“I feel that makes our events really special because we’re able to bring together a very eclectic group of individuals who are really good at their craft, and who bring their own special ingredients to VCT,” JB told ONE Esports.
This style permeates every piece of VCT clothing on broadcast, which Christina and Mina describe as elevated streetwear — cool streetwear that’s not too casual and fits the branding of the entire show. On Riot’s end, JB was specifically looking for artistes who shared this same approach, someone like Mina who was “fashion forward.”
“You want to bring in people with a certain expertise, and you want to let them express themselves,” JB explained. “We’re looking for people that we can inspire, then use their art to create what they are supposed to create.”
VCT clothing collection debuts at Valorant Champions 2022
Masters Copenhagen concluded at the end of July. Just over a month later, Valorant Champions kicked off in September. The exclusive VCT clothing collection was first seen during Champions, and the fabrics were printed just one and a half weeks before the start of the tournament.
Mina and Christina didn’t even know if the designs would be approved, but they decided to take a risk and bring them to Istanbul anyway in eight suitcases and four road cases.
“Sometimes I just do it and then show them. We come from fashion, so when I explain something, we can imagine what we mean, but other people who are not from the industry may not be able to,” said Mina. Fortunately, Riot loved all of the prints, and within that short time frame, a mini collection was born.
Working with the same talents over the past year, they had also gotten to know them a lot better. Some of the women possessed more discerning tastes and already owned fashionable clothes and jewelry, which Mina and Christina took care to incorporate.
However, others did not feel comfortable in anything oversized, so elevated streetwear would not necessarily work for them. At the end of the day, it was important that talent felt comfortable, because nothing was more gratifying for Christina and Mina than seeing them happy with the prepared wardrobe.
“On broadcast, you see hands a lot. Sometimes they’re sitting, sometimes they’re standing, so you have to make different adjustments,” said Christina. “It’s a little challenging, but fun!”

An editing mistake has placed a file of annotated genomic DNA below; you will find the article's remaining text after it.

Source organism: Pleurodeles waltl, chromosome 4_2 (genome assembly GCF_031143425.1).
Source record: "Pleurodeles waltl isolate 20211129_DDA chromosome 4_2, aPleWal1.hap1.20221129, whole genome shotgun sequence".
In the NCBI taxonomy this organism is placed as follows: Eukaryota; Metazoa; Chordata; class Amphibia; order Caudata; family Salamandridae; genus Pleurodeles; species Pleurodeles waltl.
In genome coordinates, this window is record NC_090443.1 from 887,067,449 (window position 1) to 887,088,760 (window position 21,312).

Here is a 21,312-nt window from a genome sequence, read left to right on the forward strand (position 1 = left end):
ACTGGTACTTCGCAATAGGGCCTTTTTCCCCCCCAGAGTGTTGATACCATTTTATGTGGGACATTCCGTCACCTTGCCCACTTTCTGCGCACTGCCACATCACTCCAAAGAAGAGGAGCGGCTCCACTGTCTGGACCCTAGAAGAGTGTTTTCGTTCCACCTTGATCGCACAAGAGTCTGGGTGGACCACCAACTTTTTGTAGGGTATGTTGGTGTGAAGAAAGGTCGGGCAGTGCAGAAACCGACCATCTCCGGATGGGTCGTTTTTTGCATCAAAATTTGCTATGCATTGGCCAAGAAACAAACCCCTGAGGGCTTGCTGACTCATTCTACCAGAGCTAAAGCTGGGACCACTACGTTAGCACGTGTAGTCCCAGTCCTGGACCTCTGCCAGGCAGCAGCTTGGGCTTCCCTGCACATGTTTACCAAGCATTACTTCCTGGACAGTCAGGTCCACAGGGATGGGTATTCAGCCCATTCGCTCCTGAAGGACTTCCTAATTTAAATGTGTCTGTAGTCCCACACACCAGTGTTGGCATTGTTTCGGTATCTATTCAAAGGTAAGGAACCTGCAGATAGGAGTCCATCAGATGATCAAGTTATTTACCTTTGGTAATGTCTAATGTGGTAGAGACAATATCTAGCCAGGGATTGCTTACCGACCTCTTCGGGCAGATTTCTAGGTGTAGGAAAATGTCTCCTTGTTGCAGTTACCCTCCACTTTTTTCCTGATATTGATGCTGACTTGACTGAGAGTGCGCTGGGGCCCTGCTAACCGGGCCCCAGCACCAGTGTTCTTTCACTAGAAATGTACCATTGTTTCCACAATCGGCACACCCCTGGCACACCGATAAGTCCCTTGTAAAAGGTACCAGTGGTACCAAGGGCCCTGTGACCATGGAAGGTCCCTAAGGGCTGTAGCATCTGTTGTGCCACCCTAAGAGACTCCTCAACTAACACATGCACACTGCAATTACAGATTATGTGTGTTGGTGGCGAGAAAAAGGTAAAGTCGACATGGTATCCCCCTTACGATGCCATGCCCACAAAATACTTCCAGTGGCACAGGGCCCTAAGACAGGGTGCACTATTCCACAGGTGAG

Host Yinsu “Yinsu” Collins has worn many custom-made garments on broadcast. Not only does she share the same personal style as them, she also entrusts them with total creative freedom.
“It’s very easy to shop for her outfits. She’s so open-minded and so excited about everything,” said Christina. “She’s super fun to work with and I think she enjoys it as much as we do.”
This year also marks the first time that the duo worked with pro players. At Copenhagen, they first met with Paper Rex’s Benedict “Benkai” Tan, and they collaborated with Riot’s video team at Champions to shoot a scene with the players in streetwear.
“Some of the players had very strong opinions. We showed them this and they were like, no, no, no,” Mina laughed.
“It’s not a bad thing because they have a certain brand to represent, they have style, and we couldn’t bring all the clothes we usually have for the talent, so we had limited options,” Christina added.
Coming from the fashion industry, they could not be more grateful for the opportunity to work in the VCT. Mina shared that there were times in the past when the artiste she dressed did not greet or acknowledge her, but this had never happened in esports.
“Obviously it’s a lot of work,” said Christina. “It’s a long event and we put a lot of hours in. But when you come in and dress somebody, their eyes brighten up, they’re so excited, and they give you a hug. It doesn’t matter what their job is — we all have the same amount of respect for each other and we appreciate their work.”